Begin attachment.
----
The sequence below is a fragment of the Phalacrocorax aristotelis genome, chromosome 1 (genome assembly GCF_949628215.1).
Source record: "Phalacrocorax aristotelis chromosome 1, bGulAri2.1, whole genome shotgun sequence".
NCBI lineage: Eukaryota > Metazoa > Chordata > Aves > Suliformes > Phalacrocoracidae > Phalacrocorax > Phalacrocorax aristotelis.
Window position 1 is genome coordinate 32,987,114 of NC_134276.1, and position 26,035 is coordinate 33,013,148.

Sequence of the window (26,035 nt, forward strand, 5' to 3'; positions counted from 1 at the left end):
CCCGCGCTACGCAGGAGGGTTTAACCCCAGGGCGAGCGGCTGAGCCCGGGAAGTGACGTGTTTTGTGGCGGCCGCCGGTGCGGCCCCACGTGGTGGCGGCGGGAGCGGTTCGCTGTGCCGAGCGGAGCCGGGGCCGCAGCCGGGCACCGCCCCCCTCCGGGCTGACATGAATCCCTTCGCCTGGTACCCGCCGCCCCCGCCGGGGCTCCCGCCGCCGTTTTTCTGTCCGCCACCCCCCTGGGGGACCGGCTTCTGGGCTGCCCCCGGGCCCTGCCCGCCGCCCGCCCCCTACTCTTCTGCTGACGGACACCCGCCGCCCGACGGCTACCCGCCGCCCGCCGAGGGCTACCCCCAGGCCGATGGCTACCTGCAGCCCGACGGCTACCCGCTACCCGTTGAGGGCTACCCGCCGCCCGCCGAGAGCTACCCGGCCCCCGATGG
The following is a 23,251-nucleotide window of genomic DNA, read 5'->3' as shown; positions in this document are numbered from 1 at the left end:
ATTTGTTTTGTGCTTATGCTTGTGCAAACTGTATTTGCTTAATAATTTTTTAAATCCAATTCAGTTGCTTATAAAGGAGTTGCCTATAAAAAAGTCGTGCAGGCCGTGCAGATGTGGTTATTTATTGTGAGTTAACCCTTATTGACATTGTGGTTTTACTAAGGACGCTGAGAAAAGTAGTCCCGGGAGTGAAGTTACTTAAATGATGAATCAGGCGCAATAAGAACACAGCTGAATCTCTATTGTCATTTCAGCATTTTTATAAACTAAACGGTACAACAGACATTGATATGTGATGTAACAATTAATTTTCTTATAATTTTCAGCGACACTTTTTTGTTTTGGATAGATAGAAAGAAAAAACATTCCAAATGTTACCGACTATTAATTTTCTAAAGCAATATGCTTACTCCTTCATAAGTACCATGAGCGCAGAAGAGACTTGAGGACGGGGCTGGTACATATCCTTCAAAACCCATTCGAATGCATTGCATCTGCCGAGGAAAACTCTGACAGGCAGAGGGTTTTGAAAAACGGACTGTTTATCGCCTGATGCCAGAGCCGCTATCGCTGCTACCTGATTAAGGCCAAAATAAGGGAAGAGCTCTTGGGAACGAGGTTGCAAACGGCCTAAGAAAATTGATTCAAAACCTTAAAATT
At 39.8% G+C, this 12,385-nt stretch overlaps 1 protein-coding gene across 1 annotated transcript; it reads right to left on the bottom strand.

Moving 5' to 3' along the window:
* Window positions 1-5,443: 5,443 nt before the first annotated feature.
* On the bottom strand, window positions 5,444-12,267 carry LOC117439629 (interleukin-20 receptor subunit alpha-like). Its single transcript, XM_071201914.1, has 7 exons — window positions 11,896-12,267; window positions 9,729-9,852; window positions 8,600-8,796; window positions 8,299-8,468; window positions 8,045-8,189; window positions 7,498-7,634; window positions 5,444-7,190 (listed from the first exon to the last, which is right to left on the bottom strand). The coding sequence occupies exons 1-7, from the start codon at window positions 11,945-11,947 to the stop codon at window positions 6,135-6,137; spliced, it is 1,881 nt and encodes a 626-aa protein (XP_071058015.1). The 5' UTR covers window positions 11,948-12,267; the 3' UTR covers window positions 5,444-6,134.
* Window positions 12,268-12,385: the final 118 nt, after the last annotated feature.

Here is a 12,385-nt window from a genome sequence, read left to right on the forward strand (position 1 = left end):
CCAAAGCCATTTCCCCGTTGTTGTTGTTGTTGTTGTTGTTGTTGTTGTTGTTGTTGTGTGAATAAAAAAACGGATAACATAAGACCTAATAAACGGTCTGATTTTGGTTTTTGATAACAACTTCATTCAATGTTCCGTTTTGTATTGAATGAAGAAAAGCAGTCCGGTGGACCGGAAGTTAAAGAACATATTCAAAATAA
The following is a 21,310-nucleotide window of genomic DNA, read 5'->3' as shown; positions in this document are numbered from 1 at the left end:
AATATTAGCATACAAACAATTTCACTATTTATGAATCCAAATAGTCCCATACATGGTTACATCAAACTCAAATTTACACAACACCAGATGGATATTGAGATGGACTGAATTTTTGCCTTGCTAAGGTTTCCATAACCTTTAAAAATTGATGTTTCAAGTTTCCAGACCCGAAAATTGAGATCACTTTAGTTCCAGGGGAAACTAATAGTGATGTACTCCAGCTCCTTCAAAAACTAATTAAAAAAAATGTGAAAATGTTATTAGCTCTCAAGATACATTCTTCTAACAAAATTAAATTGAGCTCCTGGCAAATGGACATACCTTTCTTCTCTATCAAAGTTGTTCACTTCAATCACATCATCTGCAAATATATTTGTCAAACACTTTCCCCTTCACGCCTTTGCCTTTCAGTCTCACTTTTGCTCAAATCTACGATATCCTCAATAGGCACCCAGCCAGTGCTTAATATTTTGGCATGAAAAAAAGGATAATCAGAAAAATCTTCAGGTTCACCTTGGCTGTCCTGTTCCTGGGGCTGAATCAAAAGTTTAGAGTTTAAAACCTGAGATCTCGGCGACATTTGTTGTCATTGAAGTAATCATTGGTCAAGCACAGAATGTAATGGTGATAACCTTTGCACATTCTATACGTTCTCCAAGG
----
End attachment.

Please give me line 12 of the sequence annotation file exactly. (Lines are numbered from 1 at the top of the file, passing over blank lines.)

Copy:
* On the bottom strand, window positions 5,444-12,267 carry LOC117439629 (interleukin-20 receptor subunit alpha-like). Its single transcript, XM_071201914.1, has 7 exons — window positions 11,896-12,267; window positions 9,729-9,852; window positions 8,600-8,796; window positions 8,299-8,468; window positions 8,045-8,189; window positions 7,498-7,634; window positions 5,444-7,190 (listed from the first exon to the last, which is right to left on the bottom strand). The coding sequence occupies exons 1-7, from the start codon at window positions 11,945-11,947 to the stop codon at window positions 6,135-6,137; spliced, it is 1,881 nt and encodes a 626-aa protein (XP_071058015.1). The 5' UTR covers window positions 11,948-12,267; the 3' UTR covers window positions 5,444-6,134.